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Santa Maria Sun / Biz Spotlight

The following article was posted on April 17th, 2013, in the Santa Maria Sun - Volume 14, Issue 6 [ Submit a Story ]
The following articles were printed from Santa Maria Sun [] - Volume 14, Issue 6

Spotlight on: The Rock Seafood and Grill

Daniel Rivas, owner


Due to popular demand, The Rock Seafood and Grill in Nipomo will soon open its second location in Santa Maria. And expectations for its success are nothing but high.

Welcome to The Rock:
The Rock Seafood and Grill, a family-owned business run by Daniel Rivas (pictured), will be opening its second location on East Main Street in Santa Maria in early May.

Inspiration for the opening sprouted from customer demand, said owner Daniel Rivas, since many Orcutt and Santa Maria residents personally requested another location for the Christian-based establishment. Ever since Jay’s Fish and Chips on Main Street closed a few years ago after 25 years of business, there haven’t been many seafood restaurants to fill the void, Rivas explained.

“We’re very similar to them—we’re family owned and we give a good product, and most of all, a good service, making people feel welcome,” he said.

The restaurant will be open for business in early May at 510 E. Main St., taking the place of Sharky’s Fish & Chips. With Marian Regional Medical Center, Allan Hancock College, and the Santa Maria Town Center mall nearby, its opening is likely to draw many customers, Rivas said.

“It’s an alternative to all the fast food we’re surrounded by,” he said. “We make everything in here from scratch. Nothing comes to us already made, so we have the control of making it a healthy meal. And our customer does, too; if they want to modify it, if they want to do a lettuce wrap with no bread, we can make it
that way.”

The restaurant uses locally grown and organic ingredients and freshly caught fish, he said, and offers different options in cooking methods. For example, the customer can request a dish to be charbroiled over a flame rather than deep-fried.

Rivas, who has been in the restaurant business for 20 years, attributes much of the restaurant’s success to its Christian roots and the environment that creates.

“The vision wasn’t just a restaurant to give service and food at a reasonable price, but it was also spiritual,” Rivas said. “The Rock is based on scripture. That’s what our whole operation is based on, and we put God first. I think people come here because they realize they’re going to get what they used to get years ago— a family environment.”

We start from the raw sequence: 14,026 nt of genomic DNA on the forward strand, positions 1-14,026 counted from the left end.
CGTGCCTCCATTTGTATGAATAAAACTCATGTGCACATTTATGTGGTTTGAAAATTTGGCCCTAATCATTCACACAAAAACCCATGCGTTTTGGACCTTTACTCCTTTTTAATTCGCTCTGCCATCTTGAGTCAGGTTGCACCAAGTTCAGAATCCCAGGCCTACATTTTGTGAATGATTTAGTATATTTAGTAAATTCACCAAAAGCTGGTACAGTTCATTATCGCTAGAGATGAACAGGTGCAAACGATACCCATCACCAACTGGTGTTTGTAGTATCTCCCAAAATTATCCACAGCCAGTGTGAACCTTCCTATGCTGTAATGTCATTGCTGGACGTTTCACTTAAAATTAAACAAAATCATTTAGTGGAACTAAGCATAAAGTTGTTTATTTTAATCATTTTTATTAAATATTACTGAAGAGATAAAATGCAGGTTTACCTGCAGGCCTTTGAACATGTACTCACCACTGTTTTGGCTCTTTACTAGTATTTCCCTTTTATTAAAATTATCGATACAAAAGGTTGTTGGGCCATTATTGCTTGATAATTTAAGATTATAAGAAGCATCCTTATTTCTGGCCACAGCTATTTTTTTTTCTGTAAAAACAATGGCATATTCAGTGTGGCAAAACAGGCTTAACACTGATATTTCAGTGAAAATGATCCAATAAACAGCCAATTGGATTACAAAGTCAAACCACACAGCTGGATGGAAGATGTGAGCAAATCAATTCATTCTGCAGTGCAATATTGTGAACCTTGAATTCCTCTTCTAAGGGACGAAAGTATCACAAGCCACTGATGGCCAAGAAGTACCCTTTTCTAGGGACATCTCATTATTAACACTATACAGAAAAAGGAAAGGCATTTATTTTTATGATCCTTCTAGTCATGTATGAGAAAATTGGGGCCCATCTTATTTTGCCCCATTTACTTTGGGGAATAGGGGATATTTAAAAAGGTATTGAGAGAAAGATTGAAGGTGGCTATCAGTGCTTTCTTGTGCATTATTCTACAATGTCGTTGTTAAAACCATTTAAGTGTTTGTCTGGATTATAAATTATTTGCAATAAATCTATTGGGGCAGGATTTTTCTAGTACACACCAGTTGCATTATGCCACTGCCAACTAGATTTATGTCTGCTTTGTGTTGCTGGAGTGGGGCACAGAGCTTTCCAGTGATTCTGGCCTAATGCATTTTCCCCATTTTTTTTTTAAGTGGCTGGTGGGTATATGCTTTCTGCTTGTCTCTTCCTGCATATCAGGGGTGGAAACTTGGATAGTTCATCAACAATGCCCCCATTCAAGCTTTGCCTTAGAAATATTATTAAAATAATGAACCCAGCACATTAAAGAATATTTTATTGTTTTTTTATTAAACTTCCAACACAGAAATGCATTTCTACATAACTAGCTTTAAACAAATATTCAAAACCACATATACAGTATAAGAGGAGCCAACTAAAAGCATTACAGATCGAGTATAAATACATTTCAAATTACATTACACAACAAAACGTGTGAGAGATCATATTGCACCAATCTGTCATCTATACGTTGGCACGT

The Rock’s employees are also a huge part of its success story, Rivas added, and have been with the restaurant since it first opened.

“These guys are loyal, all my staff,” he said. “Everyone refers to them as my kids. I may run the place and it may be my passion, but we’re a family environment. We’re one big happy family.”

Some Nipomo employees will be working at both restaurants once the Santa Maria location opens, Rivas said, in order to achieve the familiar and popular vibe of the original location. New hires include students from Allan Hancock College and the local high schools.

“Most of my employees started in high school, and they’re still with us,” he said. “We teach them good morals, good work ethic, and show them that they’re appreciated.”

Manager Tammy Reasner plans to spend most of her time working at the new location when it opens and anticipates getting to know new customers.

“Most of our customers are regulars and most of them I know by name,” she said. “People come in all the time and want us to open in Arroyo Grande or Pismo, and a lot want us to come to Santa Maria. We get people from all over—our restaurant has a really good name.”

Plans to further expand the business to Santa Barbara, Rivas’ hometown, will take place in the next year or two. After that, new locations might include Paso Robles, Atascadero, and Ventura. 

Despite plans for growth, The Rock prides itself on maintaining traditional values as a small and family-owned business. Rivas hopes more people will choose restaurants like his over big-name fast food chains such as McDonald’s and Jack in the Box.

“My 83-year-old mother works here,” Rivas said. “She spends most of her time here making family recipes. And my wife is five generations of Santa Maria pioneers. We need to support our local businesses if we’re ever going to make a change in our community.”

Intern Andrea Kang wrote this week’s Biz Spotlight. Information should be sent to the Sun via mail, e-mail, or fax.